Reasons Women Should Lead -- By: Matt Messner
PP 14:2 (Spring 2000) p. 6
Reasons Women Should Lead
Should Women Be Allowed To Teach, Preach And Be Ordained In The Church? A Pastor Shares His Personal Study Of This Question.
Matt Messner is assistant pastor at Eastside Foursquare Church (www.eastsidechurch.org), Bothell, WA, where he serves with his wife, Heidi, who also is an ordained minister. He is completing his M.A. at Fuller Theological Seminary. On May 7 he will compete in the Men’s Olympic Trials Marathon.
I was in our church lobby between services when a man approached me, shaking his head and staring at our church bulletin. “You mean that you have women pastors here?”
“Yes,” I replied. Our senior pastor’s wife is in fact the copastor of the church.
“See, I told you,” interjected the man’s wife.
“We like this church a lot,” continued the man, “but I had no idea you had women pastors.”
I tried to assure him that this could be explained biblically. Still, I was unclear then about the textual and cultural explanations that I had been taught.
That conversation was similar to others I have had throughout my ministry; this has been especially true because I am married to a woman who is ordained and has a strong sense of calling to pastoral leadership and teaching. These are among the factors that motivated me to study the issue for myself and to write this article. In it I will examine the subject of women being involved in Christian leadership and the degree of leadership in which it is appropriate for them to be involved.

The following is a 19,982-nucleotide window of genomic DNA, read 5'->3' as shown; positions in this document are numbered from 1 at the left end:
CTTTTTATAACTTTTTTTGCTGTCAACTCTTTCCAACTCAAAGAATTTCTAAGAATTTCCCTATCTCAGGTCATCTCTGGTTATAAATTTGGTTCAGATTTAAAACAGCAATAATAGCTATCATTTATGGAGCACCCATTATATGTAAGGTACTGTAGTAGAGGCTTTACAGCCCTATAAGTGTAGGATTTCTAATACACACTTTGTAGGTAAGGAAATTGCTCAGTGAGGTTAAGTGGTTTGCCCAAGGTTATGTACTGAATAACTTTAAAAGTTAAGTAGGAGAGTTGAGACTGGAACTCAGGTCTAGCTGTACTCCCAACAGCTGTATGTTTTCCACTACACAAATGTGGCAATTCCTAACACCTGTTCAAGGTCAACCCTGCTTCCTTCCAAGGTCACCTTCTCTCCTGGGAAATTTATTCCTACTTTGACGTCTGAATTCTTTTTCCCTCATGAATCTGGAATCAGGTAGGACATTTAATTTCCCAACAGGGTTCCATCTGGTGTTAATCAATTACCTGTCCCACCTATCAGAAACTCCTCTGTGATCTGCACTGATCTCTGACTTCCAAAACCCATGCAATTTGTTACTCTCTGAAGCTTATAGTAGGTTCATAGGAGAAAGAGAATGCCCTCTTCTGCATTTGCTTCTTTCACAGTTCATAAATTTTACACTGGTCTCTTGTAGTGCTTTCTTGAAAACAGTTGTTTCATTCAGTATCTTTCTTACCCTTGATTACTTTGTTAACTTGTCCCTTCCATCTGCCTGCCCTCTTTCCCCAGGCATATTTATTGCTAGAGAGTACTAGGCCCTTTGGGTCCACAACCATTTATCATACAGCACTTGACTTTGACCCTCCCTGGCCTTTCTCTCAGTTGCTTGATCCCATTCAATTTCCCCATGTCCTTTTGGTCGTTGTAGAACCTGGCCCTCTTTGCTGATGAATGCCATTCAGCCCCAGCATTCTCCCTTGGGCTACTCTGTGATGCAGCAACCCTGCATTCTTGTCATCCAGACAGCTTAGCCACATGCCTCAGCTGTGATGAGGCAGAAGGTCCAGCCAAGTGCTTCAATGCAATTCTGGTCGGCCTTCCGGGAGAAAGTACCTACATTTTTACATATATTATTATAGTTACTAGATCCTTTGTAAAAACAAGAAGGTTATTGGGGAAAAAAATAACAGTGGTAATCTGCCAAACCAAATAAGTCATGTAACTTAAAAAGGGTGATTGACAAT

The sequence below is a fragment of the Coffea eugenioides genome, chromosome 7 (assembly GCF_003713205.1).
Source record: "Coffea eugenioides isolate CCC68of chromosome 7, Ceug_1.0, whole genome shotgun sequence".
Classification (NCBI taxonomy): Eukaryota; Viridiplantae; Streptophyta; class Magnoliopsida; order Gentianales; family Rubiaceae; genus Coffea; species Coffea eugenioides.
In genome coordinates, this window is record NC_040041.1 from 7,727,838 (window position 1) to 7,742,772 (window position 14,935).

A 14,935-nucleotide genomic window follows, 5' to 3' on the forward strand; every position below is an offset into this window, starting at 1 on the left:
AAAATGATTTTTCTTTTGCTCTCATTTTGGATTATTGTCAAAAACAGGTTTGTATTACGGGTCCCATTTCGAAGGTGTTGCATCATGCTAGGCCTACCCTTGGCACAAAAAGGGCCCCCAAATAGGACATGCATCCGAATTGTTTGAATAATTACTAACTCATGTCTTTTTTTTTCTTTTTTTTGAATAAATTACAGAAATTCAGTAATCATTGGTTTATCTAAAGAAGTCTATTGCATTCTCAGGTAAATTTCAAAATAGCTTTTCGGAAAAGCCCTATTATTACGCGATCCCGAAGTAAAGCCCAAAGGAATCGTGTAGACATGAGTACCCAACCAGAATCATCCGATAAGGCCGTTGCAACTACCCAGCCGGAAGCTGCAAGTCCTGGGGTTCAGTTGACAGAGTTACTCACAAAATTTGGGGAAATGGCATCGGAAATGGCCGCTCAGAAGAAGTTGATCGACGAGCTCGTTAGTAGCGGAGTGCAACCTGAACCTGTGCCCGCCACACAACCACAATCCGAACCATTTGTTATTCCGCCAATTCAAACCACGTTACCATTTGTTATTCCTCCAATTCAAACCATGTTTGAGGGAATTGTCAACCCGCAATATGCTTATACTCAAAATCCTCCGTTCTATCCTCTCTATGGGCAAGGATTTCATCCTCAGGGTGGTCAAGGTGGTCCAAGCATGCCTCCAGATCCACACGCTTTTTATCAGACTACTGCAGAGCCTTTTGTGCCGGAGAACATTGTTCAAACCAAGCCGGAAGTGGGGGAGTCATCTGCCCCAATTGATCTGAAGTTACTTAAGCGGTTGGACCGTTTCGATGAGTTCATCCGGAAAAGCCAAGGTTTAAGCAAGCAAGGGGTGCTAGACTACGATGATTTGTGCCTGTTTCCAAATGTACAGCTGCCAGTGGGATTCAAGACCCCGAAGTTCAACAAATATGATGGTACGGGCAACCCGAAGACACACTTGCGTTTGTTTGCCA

I will examine the different views regarding this issue and give a brief summary of the New Testament account of women in leadership. I will give particular attention to those passages of Scripture that have been the primary cause of disagreement over this issue. And I also will relate this subject to the International Church of the Foursquare Gospel (ICFG), the denomination of which I am a part.
Foursquare History And Position
My denomination was founded by a woman. During the 1920s into the early 1940s, Aimee Semple McPherson preached to huge crowds across the United States and in Canada. The revivals she led were characterized by salvations, dramatic healings, and the manifestations of the gifts of the Spirit. She ended up founding and pastoring Angel-us Temple, the church she started in Los Angeles, which ministered to well over 10,000 people each week and where she regularly preached 21 times each week. The ministry included a Bible college and one of the earliest Christian radio stations. Sister McPherson (as she was called) was unconventional and very popular. Besides being a woman, sh...
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